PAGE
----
I hope you all enjoy this recounting of Karl’s hunt for that elusive professional racing championship. If you enjoy this telling tale of a brand and a dream, please rate/comment and pay it forward by sharing it.
2004 – The Up-Start Crew
When the call came, I was ready and willing to answer it. Karl needed a crew, so I acquired my credentials and signed up for the season. Fellow karter and master mechanic Ian McQuillan joined on as Crew Chief and Race Engineer. I took on the role of Team Strategist, Pit Coordinator, and general Team Enthusiast (i.e. whatever needed to be done as long as Ian would allow me ;-)).
The three of us were now on our way to sunny Florida to introduce Compass360/Racing to the racing world. I love working in startups, and this was indeed a startup to be proud of. On that faithful week in January, Karl Thomson started to learn the ins and outs of professional racing from a driver and team owner perspective.
Daytona 250 (January 29 – February 1, 2004)
We were fortunate to pair up with another team for part of that season. They were the previous owners of the car and this facilitated matters greatly. As usual, Karl was very smart in setting up the deal contingent on a transition period. They were able to help out with the much needed infrastructure before, during and after the race weekend. What is more important, it provided all of us with a team to observe and learn from.
The BMW Z3 Coupe (not available in Canada) was showing its battle scars from past seasons. Even the steering wheel lock was sticking, and this is not something you want on a race car. We didn’t know how bad the old Z3 really was until practice.
Karl made his way out onto the track of Daytona for only the second time in his life. He had practiced this lap so much in his mind. So much so, that Karl turned into the nonexistent infield in the Daytona 500 Arcade. With his first lap triumphly behind him, he felt out the track. After five laps, the radiator decided to come loose. With the radios barely working, Karl was all alone when the temperature sky rocketed. The engine was DOA by the time it made it back to the pits. With a fried engine, Karl was again thinking he would not be racing at Daytona.
One of the handy things about production stock racing, is that when something breaks, there are easy replacements to be found. I have seen many teams rent compatible cars purposely for spare parts on race weekends. Diehard racing fans have loaned parts from their own cars. However, we were not that fortunate. A call to a salvage yard in Orlando found us a stock engine. At least, this would allow us to take the green flag and hopefully see the checkered.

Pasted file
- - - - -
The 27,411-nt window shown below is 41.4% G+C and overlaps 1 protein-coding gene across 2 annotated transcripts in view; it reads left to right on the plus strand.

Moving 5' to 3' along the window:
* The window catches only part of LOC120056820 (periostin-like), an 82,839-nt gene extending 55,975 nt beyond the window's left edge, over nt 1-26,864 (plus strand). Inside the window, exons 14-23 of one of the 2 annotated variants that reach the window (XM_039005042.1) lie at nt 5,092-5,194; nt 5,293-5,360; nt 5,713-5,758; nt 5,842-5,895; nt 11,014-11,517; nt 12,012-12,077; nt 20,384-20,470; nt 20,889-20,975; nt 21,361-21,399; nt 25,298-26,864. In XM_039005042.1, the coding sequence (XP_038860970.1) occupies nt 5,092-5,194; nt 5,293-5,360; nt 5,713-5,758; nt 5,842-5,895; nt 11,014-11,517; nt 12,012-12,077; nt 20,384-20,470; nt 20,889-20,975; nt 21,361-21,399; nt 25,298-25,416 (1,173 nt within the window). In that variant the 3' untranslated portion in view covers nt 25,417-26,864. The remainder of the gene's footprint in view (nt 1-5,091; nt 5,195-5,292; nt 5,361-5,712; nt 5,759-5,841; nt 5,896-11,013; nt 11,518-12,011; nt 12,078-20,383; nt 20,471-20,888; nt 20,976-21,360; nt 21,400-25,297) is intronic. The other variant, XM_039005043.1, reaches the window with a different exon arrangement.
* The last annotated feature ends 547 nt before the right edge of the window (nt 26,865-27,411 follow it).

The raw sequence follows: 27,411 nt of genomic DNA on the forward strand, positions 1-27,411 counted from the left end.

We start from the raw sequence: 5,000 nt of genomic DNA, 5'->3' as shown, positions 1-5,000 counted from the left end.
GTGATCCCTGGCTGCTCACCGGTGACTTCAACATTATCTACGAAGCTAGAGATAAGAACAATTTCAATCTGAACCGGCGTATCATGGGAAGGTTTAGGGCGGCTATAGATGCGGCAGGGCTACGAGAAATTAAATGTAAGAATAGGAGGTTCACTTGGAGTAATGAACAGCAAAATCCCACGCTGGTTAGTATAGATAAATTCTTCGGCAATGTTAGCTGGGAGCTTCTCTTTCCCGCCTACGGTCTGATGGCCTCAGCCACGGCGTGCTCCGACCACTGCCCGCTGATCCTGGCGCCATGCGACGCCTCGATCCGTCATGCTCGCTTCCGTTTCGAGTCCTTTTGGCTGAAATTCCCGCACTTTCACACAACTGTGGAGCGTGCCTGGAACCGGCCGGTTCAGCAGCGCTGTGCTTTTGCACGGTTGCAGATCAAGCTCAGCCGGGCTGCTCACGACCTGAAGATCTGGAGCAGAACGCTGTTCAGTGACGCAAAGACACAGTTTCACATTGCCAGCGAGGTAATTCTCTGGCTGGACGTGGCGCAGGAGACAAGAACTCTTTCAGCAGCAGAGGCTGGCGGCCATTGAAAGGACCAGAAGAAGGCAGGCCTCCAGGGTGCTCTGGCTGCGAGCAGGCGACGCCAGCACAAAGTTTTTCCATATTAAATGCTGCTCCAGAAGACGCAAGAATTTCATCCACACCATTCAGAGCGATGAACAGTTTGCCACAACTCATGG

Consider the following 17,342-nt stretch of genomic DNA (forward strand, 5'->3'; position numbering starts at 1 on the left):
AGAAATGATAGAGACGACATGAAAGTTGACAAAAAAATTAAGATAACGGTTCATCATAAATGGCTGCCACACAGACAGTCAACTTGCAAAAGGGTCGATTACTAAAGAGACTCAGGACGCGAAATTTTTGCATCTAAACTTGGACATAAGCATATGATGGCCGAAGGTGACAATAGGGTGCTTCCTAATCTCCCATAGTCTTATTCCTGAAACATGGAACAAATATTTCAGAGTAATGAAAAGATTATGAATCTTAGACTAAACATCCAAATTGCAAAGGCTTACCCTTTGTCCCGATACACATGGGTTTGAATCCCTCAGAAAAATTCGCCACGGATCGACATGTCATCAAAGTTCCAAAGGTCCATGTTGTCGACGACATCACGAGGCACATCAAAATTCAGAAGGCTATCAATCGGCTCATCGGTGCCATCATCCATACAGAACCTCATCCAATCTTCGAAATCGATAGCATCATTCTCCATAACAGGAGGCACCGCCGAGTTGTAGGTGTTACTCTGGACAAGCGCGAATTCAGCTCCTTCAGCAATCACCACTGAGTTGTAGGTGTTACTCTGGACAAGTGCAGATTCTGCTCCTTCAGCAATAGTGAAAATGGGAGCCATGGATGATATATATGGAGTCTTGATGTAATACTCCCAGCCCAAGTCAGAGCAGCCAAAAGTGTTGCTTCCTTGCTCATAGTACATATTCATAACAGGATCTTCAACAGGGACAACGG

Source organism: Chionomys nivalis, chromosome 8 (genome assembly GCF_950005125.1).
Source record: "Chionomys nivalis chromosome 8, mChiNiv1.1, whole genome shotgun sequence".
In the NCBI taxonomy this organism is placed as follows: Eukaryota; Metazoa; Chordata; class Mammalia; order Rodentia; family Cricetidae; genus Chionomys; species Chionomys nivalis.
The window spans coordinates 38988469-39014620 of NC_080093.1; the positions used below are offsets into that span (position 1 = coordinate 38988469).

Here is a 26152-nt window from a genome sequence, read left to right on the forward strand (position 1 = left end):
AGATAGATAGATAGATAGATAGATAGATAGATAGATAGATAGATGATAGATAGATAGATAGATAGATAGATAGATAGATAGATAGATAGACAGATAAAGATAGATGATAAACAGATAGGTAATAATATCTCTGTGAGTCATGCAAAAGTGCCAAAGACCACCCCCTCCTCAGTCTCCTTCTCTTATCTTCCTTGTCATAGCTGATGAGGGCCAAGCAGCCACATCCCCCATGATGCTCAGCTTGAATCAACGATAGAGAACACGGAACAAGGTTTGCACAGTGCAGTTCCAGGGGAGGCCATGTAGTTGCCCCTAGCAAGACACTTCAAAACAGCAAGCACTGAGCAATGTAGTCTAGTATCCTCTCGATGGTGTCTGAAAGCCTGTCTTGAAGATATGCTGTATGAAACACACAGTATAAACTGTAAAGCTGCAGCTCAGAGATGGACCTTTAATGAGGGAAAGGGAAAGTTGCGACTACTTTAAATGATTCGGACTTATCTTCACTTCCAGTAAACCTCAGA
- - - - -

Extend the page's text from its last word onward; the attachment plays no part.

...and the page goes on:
It is when you see a stock motor fighting against modified engines, that you realize very quickly how much work goes on from the showroom floor to the track. It is when you see an engine being replaced in a day, that you realize the racing is as fast off the track as on it.
Karl started at the back of the pack, but would start. With a “new” engine, an avoidable penalty and a severely botched fuel stop, the team soldiered on to take the checkered flag finishing a distant 21st having started dead last. Regardless of the result, Karl had finally taken the checkered flag at Daytona.
That weekend, we all learned some valuable insight into running a 3 hour endurance race in a competitive professional series. The race was televised on Speed TV providing extended coverage of the series. Everyone got to experience watching our little Z3 with Karl at the helm being passed by faster cars on the banks of Daytona.
The rest of the 2004 season saw its fair share of stories, adventures, highlights, and mistakes. We would struggle with unknown paperwork, stringent rules and regulations, technical inspections, driver changes, mileage calculations, and sponsorship decals. Every race weekend we learned something new and apply it at the next race. An entire blog could be written on that 2004 startup year and Karl did just that.
One of Karl’s unmistakable mantras is to only invest in what made the car faster. Creature comforts were not for us. We were the underdogs coming to challenge the big boys and every penny counted. We showed up with car in tow behind a van and yet garage next to NASCAR driver Kyle Petty. For comparison sake, Kyle was fielding a pink Porsche 911 GT fully sponsored by the movie Cars.
We got to spend the entire weekend watching a real pro interact with his team and his fans. The Petty’s (having met both King Richard and Kyle) are the class act of any organization. So many people could learn a lot just by watching them. To put it in perspective, both Petty’s have one of a fanciest, elaborate, methodological, relaxing, engaging autograph I have ever seen. I have over 150 racing autographs from all forms of professional racing. You know a Petty autograph when you see it. They make a point of not having a rushed signature so that they can ensure their fans have that special moment as they sign. You never feel like you are being rushed when interacting with a Petty.